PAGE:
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Improve Vehicles and Fuels

Various programs and initiatives are seeking ways to improve fuel efficiency and reduce emissions from existing vehicles, and to incorporate new technologies in vehicle development. Techniques for improving vehicle performance include the following:

  • Alternative fuels – Many fuels or power sources derived from resources other than petroleum produce less pollution than gasoline or diesel. These include as ethanol, biodiesel, natural gas, propane, hydrogen, and electricity. The U.S. Department of Energy notes that use of alternative fuels and advanced vehicles helps to reduce vehicle emissions.
  • Advanced technology vehicle – This is a vehicle that combines new engine, power, or drivetrain systems to improve fuel economy and meet specific emissions standards under the Clean Air Act. These include vehicles that use hybrid power systems and fuel cells, and some specialized electric vehicles.
  • Ecodriving – This is a method of driving that improves fuel economy and reduces vehicle emissions. It includes maintaining a steady speed, shifting earlier to a higher gear, and keeping tires properly inflated. Various agencies and organizations promote ecodriving as a strategy with potential environmental and safety benefits.
  • Crash avoidance features – Technologies have become available to help drivers avoid collisions. These include forward collision warning, autobrake, lane departure warning, lane departure prevention, adaptive headlights, blind spot detection, parking sensors, back-up cameras, and electronic stability control.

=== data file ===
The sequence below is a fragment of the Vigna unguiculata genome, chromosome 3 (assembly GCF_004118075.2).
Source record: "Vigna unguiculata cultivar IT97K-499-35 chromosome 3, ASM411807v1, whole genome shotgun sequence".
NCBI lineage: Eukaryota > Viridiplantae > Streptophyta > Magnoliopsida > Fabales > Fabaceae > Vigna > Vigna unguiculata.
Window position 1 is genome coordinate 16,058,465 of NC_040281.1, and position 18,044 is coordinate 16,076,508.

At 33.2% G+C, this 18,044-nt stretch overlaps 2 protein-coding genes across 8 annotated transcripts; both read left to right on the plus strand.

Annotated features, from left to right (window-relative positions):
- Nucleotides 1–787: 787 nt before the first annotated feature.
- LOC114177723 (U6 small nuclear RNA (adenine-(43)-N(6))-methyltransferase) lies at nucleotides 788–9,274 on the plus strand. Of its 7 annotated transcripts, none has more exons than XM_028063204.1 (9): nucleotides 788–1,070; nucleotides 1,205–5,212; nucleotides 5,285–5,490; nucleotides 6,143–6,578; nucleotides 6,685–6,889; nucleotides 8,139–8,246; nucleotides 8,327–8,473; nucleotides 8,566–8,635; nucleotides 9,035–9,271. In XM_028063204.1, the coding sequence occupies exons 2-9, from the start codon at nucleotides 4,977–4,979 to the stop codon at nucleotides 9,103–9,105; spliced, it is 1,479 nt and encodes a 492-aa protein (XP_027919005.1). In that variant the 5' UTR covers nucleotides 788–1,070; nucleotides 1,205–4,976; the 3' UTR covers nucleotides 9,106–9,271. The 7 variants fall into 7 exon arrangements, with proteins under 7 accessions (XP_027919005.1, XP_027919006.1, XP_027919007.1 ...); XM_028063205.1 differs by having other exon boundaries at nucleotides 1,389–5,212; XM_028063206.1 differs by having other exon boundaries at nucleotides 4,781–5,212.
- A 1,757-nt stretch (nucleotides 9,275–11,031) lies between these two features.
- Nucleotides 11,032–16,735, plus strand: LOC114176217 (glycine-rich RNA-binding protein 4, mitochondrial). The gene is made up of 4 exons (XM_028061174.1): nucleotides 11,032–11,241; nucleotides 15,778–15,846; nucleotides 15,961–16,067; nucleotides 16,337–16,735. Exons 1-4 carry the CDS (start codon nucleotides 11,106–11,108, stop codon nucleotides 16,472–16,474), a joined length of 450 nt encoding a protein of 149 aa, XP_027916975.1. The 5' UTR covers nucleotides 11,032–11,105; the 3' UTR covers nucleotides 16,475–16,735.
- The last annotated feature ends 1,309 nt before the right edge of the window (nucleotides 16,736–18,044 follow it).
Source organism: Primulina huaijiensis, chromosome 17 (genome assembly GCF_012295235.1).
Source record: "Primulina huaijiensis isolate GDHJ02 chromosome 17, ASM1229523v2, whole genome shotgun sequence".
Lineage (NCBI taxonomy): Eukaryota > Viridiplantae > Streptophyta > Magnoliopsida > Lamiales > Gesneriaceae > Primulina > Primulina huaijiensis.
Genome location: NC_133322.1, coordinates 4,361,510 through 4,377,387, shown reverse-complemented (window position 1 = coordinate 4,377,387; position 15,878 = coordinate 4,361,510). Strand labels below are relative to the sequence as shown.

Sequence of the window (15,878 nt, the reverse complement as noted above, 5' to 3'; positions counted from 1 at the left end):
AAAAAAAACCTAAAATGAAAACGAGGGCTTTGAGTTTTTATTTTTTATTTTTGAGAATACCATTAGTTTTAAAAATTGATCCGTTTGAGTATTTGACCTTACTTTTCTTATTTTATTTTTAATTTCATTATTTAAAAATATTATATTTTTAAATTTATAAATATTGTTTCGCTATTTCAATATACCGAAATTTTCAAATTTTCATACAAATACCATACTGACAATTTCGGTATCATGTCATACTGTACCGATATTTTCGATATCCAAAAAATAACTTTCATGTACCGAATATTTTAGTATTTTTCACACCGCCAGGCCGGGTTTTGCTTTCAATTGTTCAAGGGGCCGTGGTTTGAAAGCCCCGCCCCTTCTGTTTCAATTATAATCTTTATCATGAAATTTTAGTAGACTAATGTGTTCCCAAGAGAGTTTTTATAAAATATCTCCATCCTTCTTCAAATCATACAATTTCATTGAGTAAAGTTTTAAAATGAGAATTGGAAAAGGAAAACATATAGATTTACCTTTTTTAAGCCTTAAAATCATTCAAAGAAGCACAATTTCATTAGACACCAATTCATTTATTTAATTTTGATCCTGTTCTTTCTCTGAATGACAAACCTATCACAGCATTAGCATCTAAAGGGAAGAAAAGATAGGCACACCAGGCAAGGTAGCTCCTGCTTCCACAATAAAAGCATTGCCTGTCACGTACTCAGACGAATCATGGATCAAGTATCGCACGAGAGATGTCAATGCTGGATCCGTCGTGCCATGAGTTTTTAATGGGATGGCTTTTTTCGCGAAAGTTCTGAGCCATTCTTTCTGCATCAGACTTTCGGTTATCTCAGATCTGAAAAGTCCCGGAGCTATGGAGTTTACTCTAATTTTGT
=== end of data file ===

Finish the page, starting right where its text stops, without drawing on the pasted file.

• Diesel bus retrofitting – Emissions from older, diesel buses can be diminished by installing devices in the exhaust system to reduce specific pollutants. Examples of retrofit devices include diesel particulate filters, diesel oxidation catalysts, selective catalytic reduction systems, and exhaust gas recirculation. Retrofits are incorporated in the U.S. EPA’s National Clean Diesel Campaign.
  • Vehicle inspection and maintenance programs – These programs help improve air quality by identifying high-emitting vehicles in need of repair (through visual inspection, emissions testing, or downloading of fault codes from a vehicle's onboard computer) and requiring them to be fixed as a prerequisite to vehicle registration. More than half of states have some sort of vehicle inspection and maintenance program in place.

Such strategies can promote health through improvements to air quality. Some might also contribute to improved safety outcomes.

Related Transportation and Heath Tool Indicators

How can this strategy result in health benefits?

  • Improve safety
  • Reduce motor vehicle-related injuries and fatalities
  • Reduce transportation's contribution to air pollution

How has this worked in practice?

The Magic School Bus Gets Cleaned Up

The U.S. EPA, in collaboration with Scholastic, created a new book in the "Magic School Bus" series for children. In "The Magic School Bus Gets Cleaned Up," students and their teacher research the pollution emitted from their diesel school bus and learn how emissions from the diesel engine can be reduced. At the end of the book, a diesel particulate matter filter is installed on the bus. U.S. EPA has also translated the book into Spanish. Scholastic operates a traveling science laboratory housed in a yellow school bus that tours the United States, visiting schools, fairs, and community events. As a part of the program, the traveling bus was retrofitted with a diesel particulate filter, reducing particulate matter by up to 90%.

Where can I learn more?

The U.S. Department of Energy Alternative Fuels Data Center provides information, data, and tools to help vehicle fleets and transportation decision makers find ways to reduce petroleum consumption through the use of alternative and renewable fuels, advanced vehicles, and other fuel-saving measures.